Wednesday, January 22, 2014

A look into Web API - Creating a simple Web API application... - Part 2

Click here to view part 1

Lets create a model class for our sample and use it to test...

I had created a class called TestData.cs and defined it as below.

As said, I am extending the class from ApiController and added the following code...

Above code will make use of my model TestData to generate some sample data and to display them when invoked.

Now we are all set to run this web service and display the data to end users. When you press F5, you should be able to see the result below.. (I am using chrome to run it)

That's just getting started with Web API's... Happy coding...

A look into Web API - Creating a simple Web API application... - Part 1

ASP.Net Web API is a powerful framework to retrieve data and to serve a broad range of clients. Once created, it can be used to access data within mobile applications too.

   Web API's support developers to create RESTful services and the request is controlled by Controllers, which is similar to MVC controllers, but here the class will be derived from APIController when compared to MVC applications where it will be just Controller. This framework is really helpful to build HTTP based services and can very well control the returned data type  to be json or XML.

   If you are developing an application in MVC, it well suites to have Web API, as it is also based on routing concepts. More over, a given set of data can be accessed/modified through GET,PUT,DELETE etc.....

Now lets see how to create a simple Web API and invoke it through its URL....

I will create a new web API, by making the following choice : ASP.NET MVC 4 Web Application

    After making the selection, make sure you select Web API option (with View Engine type being Razor).

  Sample generated file structure below :

   Main controller method inherits from APIController with default value being ValuesController. For tutorial purpose, I will create a new controller WebAPITestController  that would generate and return data on invoking the method.

  Now we have the controller ready. Since this is a regular Controller, we should extend the class with  Sytem.Web.Http.ApiController to make it a Web API or we can select the following option when creating a controller, which will load with few empty basic method structures....

Click here to continue Creating a simple Web API....


Monday, January 20, 2014

Displaying an ascx control within MVC Razor view (as partial view)

In this blog, I would like to talk about including ascx controls within MVC pages and display them.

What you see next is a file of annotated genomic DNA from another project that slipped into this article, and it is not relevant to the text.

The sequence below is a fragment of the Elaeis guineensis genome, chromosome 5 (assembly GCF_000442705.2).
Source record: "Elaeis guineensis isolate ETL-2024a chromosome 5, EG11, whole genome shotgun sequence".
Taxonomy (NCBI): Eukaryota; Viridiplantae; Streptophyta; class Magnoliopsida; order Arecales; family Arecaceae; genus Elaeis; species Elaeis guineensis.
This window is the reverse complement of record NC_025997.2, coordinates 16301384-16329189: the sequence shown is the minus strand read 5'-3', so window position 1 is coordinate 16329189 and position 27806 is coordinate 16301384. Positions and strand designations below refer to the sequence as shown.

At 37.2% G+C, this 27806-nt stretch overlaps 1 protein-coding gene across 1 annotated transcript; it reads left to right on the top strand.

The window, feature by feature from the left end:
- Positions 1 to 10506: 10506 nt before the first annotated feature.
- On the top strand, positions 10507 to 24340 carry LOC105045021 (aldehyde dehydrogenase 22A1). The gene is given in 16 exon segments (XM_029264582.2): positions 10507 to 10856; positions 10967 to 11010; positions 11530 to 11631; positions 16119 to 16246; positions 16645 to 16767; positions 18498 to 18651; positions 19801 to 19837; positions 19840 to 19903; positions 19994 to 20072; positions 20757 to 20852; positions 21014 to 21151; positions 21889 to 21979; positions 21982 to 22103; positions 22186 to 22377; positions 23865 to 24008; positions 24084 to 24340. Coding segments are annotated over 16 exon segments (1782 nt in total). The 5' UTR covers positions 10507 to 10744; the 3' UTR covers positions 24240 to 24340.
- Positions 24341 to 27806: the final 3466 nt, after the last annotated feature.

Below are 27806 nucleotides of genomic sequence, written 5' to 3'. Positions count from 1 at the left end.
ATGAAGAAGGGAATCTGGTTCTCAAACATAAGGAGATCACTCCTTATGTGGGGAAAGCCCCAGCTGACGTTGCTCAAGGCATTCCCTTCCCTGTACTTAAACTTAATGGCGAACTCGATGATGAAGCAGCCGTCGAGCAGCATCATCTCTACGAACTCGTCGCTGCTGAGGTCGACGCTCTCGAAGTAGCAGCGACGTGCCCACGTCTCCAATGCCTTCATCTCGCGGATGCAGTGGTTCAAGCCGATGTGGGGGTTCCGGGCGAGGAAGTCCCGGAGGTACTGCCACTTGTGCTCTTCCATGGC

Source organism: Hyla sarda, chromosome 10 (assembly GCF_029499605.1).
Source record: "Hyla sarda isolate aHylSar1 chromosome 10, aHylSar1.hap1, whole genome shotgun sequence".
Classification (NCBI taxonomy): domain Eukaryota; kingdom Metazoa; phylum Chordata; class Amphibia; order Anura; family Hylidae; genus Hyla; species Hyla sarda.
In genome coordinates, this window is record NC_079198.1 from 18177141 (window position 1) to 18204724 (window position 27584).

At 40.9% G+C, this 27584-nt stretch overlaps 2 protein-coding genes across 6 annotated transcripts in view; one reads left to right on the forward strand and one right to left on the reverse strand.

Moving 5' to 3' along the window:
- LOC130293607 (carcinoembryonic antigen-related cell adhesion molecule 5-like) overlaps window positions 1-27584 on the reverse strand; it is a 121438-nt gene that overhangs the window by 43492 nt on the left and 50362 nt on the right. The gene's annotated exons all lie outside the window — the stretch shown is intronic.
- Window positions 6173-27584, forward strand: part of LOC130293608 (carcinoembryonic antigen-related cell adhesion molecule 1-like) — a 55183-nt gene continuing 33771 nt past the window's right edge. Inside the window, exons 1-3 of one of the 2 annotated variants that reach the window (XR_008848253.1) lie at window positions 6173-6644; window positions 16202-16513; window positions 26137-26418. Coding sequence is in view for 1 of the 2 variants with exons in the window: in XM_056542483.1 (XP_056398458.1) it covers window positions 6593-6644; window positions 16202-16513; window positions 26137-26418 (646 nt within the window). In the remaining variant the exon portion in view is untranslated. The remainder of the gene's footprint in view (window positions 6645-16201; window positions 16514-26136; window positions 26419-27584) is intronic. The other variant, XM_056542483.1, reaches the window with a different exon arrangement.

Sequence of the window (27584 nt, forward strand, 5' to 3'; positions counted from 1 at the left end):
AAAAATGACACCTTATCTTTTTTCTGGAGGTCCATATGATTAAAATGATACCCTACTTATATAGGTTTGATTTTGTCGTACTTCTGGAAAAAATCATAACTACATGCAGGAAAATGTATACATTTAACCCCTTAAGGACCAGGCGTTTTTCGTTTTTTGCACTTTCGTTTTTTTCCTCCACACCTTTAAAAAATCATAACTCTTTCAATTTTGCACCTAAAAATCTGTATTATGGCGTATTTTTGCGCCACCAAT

Though, this one is not the preferred approach in general, but still if needed for common scenarios with avoidable runat=Server attribute elements, then yes, we can implement the below...

   Though I was able to successfully do this, but I was not successful in implementing the server side controls within the .ascx controls or .aspx pages. (will be glad to know if  any one did this way)

Lets see an example of how this can be achieved.

   In your MVC project,
  • navigate to Views and right click to select Add new item. 
  • Select a web user control and name it testview.ascx
  • Implement any basic html text and display any items you want to and save it.
  • Go to your MVC view (any .cshtml file ) that needs to display this control.
  •  Add this line, where the control should show up.. @(Html.Partial("testview",null));
Also, make sure the following changes are done, before running the project..

RegisterRoutes method should be defined as below..

 public static void RegisterRoutes(RouteCollection routes)
                name: "Default",
                url: "{controller}/{action}/{id}",
                defaults: new { controller = "Home", action = "Index", id = UrlParameter.Optional }

Also delete the code behind files and designer files.  

This should be good enough to get you started.....

Using Install Package commands within Package Manager console

The moment I decided to get started with my new MVC project, NuGet package manager is the best bet to go further and install  Entity Framework, Web Optimization, MVC etc.

   Though there is a UI driven option, but also another way to do it through console is what I had been doing ( and I prefer that way).  Listing few options that I used to install from package manager console.

 For installing Entity framework, you could use the below one :

PM> Install-Package EntityFramework

The above might install a version more later than the one you might need. For example, when you need Entity Framework 4.3.1, but the latest is 6, you can still get a specific version by typing the following...

PM> Install-Package EntityFramework -Version 4.3.1

Using the -Version will help for all the nu-get packages that needs to be installed specifically... In this case, this might not work, since we have a latest version already installed, to fix this, we need to do a force uninstall and then install specific version as below...

PM> Uninstall-Package EntityFramework -force

PM> Install-Package EntityFramework -Version 4.3.1

Similarly, for Web API, you could do the following.

PM> Install-Package Microsoft.AspNet.WebApi

For specific version of Newton-soft Json (using json in our project)

PM> Install-Package Newtonsoft.Json -Version 4.5.6

To use the help option and to view list of commands..

PM> get-help Nuget

To get a list of all available packages

PM> Get-package -ListAvailable

   Running the above is going to take a lot of time, as the number of available packages will be more... You can try a restricted search based on a specific package as below.

PM> Get-Package -ListAvailable -Filter EntityFramework

In the above case, we are listing only EntityFramework related packages, thus narrowing the amount of items we need to go through.